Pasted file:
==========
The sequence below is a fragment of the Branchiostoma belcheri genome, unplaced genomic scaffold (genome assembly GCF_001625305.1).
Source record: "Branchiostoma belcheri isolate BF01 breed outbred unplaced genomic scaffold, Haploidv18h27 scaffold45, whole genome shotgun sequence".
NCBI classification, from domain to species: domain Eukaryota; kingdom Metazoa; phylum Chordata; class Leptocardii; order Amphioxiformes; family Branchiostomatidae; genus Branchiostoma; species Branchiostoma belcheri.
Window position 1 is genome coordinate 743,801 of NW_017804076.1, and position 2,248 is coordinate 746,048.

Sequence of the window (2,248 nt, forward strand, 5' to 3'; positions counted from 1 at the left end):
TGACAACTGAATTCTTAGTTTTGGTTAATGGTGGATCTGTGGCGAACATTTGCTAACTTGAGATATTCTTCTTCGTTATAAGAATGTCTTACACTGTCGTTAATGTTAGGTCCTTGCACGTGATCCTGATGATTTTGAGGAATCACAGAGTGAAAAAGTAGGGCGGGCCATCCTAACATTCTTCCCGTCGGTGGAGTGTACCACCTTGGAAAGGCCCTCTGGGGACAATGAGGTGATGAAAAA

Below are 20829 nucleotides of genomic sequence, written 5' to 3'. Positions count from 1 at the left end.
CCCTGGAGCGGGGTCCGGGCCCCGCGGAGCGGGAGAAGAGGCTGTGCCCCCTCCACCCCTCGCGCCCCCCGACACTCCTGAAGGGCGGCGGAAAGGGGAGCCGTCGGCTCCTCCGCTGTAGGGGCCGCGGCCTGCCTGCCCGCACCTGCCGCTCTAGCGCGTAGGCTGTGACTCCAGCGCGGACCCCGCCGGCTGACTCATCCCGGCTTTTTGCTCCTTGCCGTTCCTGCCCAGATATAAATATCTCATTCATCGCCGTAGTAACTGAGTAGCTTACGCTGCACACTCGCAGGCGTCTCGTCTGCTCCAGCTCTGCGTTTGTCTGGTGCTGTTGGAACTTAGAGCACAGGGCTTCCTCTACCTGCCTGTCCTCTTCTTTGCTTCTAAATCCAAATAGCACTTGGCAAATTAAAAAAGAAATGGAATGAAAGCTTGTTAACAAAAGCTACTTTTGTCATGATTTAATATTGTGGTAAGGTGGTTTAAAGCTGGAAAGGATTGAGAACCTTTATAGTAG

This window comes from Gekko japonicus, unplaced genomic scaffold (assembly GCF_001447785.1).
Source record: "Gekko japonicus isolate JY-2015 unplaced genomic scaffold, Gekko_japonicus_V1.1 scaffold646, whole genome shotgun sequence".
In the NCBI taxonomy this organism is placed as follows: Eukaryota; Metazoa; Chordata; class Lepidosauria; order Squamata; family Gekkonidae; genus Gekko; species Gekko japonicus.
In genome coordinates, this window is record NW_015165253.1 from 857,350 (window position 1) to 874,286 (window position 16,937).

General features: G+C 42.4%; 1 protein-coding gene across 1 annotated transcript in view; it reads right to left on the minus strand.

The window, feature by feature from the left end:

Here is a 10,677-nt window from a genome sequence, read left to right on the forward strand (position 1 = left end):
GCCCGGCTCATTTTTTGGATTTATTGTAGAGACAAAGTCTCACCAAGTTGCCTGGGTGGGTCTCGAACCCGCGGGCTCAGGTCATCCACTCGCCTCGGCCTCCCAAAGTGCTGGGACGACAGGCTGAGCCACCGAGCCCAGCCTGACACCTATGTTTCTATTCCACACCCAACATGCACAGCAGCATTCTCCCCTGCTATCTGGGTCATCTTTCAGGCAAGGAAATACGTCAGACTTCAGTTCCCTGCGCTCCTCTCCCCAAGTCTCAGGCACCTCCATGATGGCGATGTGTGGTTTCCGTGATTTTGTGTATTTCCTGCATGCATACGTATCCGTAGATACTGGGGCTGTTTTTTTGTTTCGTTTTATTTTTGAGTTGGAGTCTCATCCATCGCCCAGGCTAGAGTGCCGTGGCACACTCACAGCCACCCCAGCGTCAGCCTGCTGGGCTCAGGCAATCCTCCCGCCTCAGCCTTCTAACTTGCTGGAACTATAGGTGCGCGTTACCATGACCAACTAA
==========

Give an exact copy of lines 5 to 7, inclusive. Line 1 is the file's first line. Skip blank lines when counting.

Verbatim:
Sequence of the window (2,248 nt, forward strand, 5' to 3'; positions counted from 1 at the left end):
TGACAACTGAATTCTTAGTTTTGGTTAATGGTGGATCTGTGGCGAACATTTGCTAACTTGAGATATTCTTCTTCGTTATAAGAATGTCTTACACTGTCGTTAATGTTAGGTCCTTGCACGTGATCCTGATGATTTTGAGGAATCACAGAGTGAAAAAGTAGGGCGGGCCATCCTAACATTCTTCCCGTCGGTGGAGTGTACCACCTTGGAAAGGCCCTCTGGGGACAATGAGGTGATGAAAAA

Below are 20829 nucleotides of genomic sequence, written 5' to 3'. Positions count from 1 at the left end.